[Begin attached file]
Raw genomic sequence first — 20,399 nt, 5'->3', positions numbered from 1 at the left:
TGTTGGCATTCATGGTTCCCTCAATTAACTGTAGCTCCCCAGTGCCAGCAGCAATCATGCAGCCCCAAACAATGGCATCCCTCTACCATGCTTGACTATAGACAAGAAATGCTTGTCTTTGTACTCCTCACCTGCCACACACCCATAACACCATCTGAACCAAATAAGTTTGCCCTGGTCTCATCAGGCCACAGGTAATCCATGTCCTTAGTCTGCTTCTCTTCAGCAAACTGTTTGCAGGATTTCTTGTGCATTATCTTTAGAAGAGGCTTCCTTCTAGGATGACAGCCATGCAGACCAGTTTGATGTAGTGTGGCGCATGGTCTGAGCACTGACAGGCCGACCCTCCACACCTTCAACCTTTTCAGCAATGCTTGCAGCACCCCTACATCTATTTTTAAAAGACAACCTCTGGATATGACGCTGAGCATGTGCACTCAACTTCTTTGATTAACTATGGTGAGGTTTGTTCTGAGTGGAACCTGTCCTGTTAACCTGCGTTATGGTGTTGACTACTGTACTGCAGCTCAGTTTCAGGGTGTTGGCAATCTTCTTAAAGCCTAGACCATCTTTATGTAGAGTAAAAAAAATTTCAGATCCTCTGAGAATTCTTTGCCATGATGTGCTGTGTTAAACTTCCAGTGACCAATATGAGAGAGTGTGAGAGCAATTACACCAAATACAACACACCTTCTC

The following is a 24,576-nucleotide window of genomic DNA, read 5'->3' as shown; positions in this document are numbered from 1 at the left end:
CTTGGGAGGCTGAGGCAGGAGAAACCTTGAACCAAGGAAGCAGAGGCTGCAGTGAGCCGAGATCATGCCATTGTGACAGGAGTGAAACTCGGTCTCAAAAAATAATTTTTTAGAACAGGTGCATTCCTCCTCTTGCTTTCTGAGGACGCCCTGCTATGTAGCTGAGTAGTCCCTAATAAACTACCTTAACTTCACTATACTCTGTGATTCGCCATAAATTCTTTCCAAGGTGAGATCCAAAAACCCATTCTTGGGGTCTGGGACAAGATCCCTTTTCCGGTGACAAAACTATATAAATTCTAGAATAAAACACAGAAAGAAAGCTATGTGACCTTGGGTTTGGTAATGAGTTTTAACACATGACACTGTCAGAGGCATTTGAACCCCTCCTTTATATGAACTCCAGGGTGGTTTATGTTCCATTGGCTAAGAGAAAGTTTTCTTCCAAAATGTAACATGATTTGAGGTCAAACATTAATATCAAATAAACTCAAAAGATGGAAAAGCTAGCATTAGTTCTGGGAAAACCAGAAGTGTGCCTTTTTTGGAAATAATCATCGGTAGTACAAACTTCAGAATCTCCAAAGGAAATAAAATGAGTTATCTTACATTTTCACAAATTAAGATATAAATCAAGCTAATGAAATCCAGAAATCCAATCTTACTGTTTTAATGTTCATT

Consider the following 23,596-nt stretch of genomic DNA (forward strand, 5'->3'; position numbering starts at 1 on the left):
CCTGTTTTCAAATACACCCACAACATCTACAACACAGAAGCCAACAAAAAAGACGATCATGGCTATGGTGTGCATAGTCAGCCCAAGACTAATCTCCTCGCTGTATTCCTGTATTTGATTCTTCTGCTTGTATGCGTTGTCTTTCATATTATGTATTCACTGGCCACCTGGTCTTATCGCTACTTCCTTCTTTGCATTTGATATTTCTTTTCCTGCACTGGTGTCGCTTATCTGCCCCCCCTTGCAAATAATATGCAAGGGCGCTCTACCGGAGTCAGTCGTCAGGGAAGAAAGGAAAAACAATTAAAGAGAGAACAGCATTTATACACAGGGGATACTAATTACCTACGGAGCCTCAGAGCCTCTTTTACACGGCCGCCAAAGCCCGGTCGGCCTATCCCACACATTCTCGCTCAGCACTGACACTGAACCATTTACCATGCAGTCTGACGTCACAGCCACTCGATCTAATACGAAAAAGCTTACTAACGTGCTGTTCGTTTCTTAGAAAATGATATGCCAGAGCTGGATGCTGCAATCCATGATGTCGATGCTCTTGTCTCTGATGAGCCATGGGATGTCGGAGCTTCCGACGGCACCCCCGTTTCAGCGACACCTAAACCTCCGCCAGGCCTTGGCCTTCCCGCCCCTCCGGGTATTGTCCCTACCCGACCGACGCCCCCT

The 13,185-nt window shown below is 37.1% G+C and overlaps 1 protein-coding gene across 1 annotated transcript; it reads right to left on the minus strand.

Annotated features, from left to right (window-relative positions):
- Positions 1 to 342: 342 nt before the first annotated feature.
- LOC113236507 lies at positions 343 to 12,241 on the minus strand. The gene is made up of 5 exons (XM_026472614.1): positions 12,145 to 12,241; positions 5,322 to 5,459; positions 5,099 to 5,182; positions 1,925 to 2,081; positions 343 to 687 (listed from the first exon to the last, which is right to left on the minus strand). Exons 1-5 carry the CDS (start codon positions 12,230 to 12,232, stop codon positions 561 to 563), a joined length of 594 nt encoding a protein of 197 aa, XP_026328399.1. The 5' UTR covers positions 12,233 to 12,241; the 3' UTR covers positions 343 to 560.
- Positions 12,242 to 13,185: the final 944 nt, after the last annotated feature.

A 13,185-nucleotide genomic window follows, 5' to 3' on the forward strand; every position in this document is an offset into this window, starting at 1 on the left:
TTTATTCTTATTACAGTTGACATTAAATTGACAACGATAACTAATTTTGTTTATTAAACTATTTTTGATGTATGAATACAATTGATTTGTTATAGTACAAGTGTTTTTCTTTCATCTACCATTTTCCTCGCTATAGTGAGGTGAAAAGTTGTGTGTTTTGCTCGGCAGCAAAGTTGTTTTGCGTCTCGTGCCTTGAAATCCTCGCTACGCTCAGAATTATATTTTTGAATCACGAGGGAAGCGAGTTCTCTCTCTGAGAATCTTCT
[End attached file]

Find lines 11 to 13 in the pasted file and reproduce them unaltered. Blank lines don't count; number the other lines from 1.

- Positions 12,242 to 13,185: the final 944 nt, after the last annotated feature.

A 13,185-nucleotide genomic window follows, 5' to 3' on the forward strand; every position in this document is an offset into this window, starting at 1 on the left:
TTTATTCTTATTACAGTTGACATTAAATTGACAACGATAACTAATTTTGTTTATTAAACTATTTTTGATGTATGAATACAATTGATTTGTTATAGTACAAGTGTTTTTCTTTCATCTACCATTTTCCTCGCTATAGTGAGGTGAAAAGTTGTGTGTTTTGCTCGGCAGCAAAGTTGTTTTGCGTCTCGTGCCTTGAAATCCTCGCTACGCTCAGAATTATATTTTTGAATCACGAGGGAAGCGAGTTCTCTCTCTGAGAATCTTCT